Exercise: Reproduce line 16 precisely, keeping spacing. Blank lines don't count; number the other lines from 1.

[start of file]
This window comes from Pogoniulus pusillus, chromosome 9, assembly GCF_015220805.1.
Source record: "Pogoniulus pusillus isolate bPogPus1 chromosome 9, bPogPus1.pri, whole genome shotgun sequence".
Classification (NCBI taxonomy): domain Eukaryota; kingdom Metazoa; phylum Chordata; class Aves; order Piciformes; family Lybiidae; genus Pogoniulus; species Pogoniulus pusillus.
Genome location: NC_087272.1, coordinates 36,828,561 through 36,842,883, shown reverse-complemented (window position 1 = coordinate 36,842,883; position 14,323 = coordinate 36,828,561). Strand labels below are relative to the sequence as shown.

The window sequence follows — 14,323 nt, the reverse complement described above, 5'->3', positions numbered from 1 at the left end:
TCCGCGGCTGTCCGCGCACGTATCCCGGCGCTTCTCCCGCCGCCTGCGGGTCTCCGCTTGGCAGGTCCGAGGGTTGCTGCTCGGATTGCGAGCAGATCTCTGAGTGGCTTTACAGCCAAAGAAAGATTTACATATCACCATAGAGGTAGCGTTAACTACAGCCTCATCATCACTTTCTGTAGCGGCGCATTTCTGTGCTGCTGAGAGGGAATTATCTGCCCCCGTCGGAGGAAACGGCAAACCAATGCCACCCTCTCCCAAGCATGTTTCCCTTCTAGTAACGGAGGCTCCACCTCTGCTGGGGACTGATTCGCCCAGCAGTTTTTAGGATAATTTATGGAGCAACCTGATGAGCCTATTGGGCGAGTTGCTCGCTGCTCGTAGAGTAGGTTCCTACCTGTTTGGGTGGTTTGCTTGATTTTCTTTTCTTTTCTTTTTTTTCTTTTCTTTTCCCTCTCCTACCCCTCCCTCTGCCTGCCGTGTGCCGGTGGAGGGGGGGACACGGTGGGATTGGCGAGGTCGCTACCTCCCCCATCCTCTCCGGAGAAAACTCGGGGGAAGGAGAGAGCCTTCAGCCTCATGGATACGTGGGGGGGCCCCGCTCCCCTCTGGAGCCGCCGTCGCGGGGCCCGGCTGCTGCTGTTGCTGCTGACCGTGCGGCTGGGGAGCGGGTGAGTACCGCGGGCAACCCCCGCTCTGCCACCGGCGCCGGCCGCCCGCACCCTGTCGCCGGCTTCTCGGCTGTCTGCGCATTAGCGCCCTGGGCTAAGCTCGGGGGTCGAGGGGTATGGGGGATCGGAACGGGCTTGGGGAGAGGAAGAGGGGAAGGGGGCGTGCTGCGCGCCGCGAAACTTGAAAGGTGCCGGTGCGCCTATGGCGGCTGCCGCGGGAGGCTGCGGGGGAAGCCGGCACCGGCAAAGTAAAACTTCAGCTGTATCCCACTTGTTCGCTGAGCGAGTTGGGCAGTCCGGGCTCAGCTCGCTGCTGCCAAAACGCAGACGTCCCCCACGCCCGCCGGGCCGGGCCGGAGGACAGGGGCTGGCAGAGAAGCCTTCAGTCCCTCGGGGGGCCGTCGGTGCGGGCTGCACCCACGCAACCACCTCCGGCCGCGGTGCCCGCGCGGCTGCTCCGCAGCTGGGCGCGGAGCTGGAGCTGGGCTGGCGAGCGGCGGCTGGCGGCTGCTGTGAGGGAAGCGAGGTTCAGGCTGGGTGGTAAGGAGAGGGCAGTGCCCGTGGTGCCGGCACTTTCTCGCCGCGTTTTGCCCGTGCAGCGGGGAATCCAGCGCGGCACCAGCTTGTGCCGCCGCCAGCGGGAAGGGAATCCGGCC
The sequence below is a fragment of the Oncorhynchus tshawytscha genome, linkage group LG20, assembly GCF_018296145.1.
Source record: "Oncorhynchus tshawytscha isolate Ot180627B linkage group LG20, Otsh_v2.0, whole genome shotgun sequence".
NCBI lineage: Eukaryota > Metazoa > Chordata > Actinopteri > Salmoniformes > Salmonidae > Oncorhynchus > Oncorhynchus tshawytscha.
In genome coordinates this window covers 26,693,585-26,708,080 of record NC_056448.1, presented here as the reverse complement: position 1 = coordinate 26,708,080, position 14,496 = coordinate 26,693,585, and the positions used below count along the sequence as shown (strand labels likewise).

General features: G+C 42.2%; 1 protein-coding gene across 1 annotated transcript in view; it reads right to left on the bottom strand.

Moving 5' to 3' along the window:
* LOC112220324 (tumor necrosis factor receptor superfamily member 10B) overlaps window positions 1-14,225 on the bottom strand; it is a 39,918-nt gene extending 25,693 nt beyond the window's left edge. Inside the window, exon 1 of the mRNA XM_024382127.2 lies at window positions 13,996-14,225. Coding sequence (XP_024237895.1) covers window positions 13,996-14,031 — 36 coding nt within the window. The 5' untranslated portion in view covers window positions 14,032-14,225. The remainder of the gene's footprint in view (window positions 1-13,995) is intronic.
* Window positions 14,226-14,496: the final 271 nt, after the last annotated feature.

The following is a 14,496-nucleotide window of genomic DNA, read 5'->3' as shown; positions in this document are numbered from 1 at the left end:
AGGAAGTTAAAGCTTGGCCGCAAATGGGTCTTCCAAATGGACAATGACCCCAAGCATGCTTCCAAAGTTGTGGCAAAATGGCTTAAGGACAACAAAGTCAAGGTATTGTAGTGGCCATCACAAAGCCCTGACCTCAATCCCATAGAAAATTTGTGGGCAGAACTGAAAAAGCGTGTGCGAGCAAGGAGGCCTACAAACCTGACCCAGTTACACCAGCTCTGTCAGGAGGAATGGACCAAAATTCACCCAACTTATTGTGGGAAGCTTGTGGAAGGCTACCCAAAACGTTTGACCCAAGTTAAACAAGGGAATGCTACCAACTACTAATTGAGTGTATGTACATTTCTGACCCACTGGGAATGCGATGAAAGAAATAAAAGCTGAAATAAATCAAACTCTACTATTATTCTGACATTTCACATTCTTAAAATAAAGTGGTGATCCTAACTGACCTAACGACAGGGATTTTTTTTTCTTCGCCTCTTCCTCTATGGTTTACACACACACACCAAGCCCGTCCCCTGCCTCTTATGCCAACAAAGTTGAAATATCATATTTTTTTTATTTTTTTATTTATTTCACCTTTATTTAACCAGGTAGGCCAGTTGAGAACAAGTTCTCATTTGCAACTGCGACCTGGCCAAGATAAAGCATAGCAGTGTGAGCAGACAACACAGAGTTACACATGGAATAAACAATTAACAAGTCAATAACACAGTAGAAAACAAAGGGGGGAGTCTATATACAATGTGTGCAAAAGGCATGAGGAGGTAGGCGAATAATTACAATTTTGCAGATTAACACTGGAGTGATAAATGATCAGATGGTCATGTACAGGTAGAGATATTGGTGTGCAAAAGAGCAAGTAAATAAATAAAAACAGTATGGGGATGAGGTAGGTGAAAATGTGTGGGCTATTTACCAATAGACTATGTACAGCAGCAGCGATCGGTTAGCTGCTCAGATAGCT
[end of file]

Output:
AGGAAGTTAAAGCTTGGCCGCAAATGGGTCTTCCAAATGGACAATGACCCCAAGCATGCTTCCAAAGTTGTGGCAAAATGGCTTAAGGACAACAAAGTCAAGGTATTGTAGTGGCCATCACAAAGCCCTGACCTCAATCCCATAGAAAATTTGTGGGCAGAACTGAAAAAGCGTGTGCGAGCAAGGAGGCCTACAAACCTGACCCAGTTACACCAGCTCTGTCAGGAGGAATGGACCAAAATTCACCCAACTTATTGTGGGAAGCTTGTGGAAGGCTACCCAAAACGTTTGACCCAAGTTAAACAAGGGAATGCTACCAACTACTAATTGAGTGTATGTACATTTCTGACCCACTGGGAATGCGATGAAAGAAATAAAAGCTGAAATAAATCAAACTCTACTATTATTCTGACATTTCACATTCTTAAAATAAAGTGGTGATCCTAACTGACCTAACGACAGGGATTTTTTTTTCTTCGCCTCTTCCTCTATGGTTTACACACACACACCAAGCCCGTCCCCTGCCTCTTATGCCAACAAAGTTGAAATATCATATTTTTTTTATTTTTTTATTTATTTCACCTTTATTTAACCAGGTAGGCCAGTTGAGAACAAGTTCTCATTTGCAACTGCGACCTGGCCAAGATAAAGCATAGCAGTGTGAGCAGACAACACAGAGTTACACATGGAATAAACAATTAACAAGTCAATAACACAGTAGAAAACAAAGGGGGGAGTCTATATACAATGTGTGCAAAAGGCATGAGGAGGTAGGCGAATAATTACAATTTTGCAGATTAACACTGGAGTGATAAATGATCAGATGGTCATGTACAGGTAGAGATATTGGTGTGCAAAAGAGCAAGTAAATAAATAAAAACAGTATGGGGATGAGGTAGGTGAAAATGTGTGGGCTATTTACCAATAGACTATGTACAGCAGCAGCGATCGGTTAGCTGCTCAGATAGCT